AUC, area under curve; CAD, coronary artery disease; CI’s, confidence intervals; CVD, coronary vascular disease; eGFR, estimated glomerular filtration rate; GPX-1, Glutathione peroxidase-1; NLR, negative likelihood ratio; NPV, negative predictive values; PLR, positive likelihood ratio; PPV, positive predictive value; ROC, receiver operating characteristics; SE, sensitivity; SP, specificity.
This research was supported by the National Research Council, Sri Lanka (Grant No. 011/15). The authors thank :(i) the staff of the Cardiology Unit, Nawaloka, Hospital plc, Colombo and the National Hospital Sri Lanka, Colombo for providing facilities for selection of patients; (ii) Family Health Care Centre, Dept. of Family Medicine, University of Sri Jayewardenepura, Sri Lanka for assisting selection of control subjects (iii) Genetech genetic institute for providing facilities for genetic analysis (iv) Dr.W.A.A.Wijayasiri, Head of Dept. of Community Medicine, University of Sri Jayewardenepura, Sri Lanka for the assistance with data analysis.
This research was supported by the National Research Council, Sri Lanka (Grant No. 011/15).
Availability of data and material
All relevant data supporting the conclusions of this study is included within the article. Genetic data in detail could be obtained if necessary from e-mailing the first author on email@example.com as there is no official genetic repository available in Sri Lanka.
DW carried out the sample collection, laboratory assays, genetic study, participated in the statistical analysis. HP has made significant contributions to conception and design, analysis and interpretation of data, drafting the manuscript. LGC has participated in study design and coordination and helped to draft the manuscript. VS participated in the patients’ selection, and carried out coronary angiography. RP participated in the concept and design of the study, performed the statistical analysis and helped to draft the manuscript. All authors read and approved the final manuscript.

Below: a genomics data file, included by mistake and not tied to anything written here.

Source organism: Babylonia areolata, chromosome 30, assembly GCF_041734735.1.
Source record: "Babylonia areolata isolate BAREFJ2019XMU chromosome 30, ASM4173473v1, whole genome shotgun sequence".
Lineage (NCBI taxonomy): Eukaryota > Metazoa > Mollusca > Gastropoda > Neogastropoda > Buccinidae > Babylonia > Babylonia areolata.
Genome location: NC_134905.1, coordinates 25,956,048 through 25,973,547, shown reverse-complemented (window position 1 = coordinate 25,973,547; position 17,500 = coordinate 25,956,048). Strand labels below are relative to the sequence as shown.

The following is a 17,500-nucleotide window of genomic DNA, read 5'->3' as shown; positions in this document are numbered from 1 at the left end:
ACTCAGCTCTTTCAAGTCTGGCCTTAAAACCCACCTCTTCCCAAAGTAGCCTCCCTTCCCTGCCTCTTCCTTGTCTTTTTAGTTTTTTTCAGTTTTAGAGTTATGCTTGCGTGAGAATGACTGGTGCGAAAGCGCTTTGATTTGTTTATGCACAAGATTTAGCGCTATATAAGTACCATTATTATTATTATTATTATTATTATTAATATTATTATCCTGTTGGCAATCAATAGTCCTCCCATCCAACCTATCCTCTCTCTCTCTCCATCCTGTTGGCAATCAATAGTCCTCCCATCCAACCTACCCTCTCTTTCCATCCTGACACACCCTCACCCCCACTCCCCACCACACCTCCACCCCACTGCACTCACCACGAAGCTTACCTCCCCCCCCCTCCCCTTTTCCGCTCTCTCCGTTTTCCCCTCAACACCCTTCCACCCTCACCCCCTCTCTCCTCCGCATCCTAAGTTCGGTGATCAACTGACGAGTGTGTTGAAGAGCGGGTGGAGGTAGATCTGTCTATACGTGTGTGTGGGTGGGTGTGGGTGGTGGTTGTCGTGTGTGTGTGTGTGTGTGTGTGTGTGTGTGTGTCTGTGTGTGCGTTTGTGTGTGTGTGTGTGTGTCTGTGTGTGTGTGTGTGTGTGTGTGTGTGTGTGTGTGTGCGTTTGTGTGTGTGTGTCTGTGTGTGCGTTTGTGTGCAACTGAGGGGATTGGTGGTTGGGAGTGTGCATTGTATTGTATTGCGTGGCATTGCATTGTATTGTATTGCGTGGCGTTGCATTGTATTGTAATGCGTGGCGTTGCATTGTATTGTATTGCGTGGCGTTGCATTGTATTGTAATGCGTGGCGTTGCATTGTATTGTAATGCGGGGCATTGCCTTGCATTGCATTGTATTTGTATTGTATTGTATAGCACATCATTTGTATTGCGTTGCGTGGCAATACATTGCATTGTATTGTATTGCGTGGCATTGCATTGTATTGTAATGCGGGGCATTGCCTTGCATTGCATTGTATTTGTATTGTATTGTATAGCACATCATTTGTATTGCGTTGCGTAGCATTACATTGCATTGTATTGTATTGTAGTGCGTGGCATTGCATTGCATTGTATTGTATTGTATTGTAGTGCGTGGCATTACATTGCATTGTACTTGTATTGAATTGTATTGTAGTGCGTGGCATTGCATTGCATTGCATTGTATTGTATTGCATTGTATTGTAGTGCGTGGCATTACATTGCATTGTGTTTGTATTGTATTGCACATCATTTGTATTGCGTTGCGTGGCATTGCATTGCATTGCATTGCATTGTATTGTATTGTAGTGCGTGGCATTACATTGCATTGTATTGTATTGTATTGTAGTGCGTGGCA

DW: (M. Phil. in Clinical Biochemistry, BSc (Hons) MLS) Department of Biochemistry, Faculty of Medical Sciences, University of Sri Jayewardenepura, Nugegoda, Sri Lanka.
HP: (BVSc, M. Phil., PhD) Senior Professor of Biochemistry, Faculty of Medical Sciences, University of Sri Jayewardenepura,Nugegoda, Sri Lanka.
LGC: (BSc, PhD, FRSC, FI chemC, FACB) Senior Professor of Biochemistry, Director of Clinical Laboratory, Nawaloka Hospital PLC, Colombo 02, Sri Lanka.
VS: (MBBS, MD, FRCP) Consultant Cardiologist, National Hospital of Sri Lanka, Colombo, Sri Lanka.
RP: (MBBS, PhD) Senior lecturer, Department of Biochemistry, Faculty of Medical Sciences, University of Sri Jayewardenepura, Nugegoda, Sri Lanka.
The authors declare that they have no competing interests.
Consent for publication
Ethical approval and consent
This study protocol was approved by the Ethics Review Committee of the Faculty of Medical Sciences, University of Sri Jayewardenepura, Sri Lanka. Procedures followed were in accordance with the Ethics standards on human experimentation and conforms to the guidelines of the declaration of Helsinki. All participants were informed about the study and written consent obtained before recruitment into the study.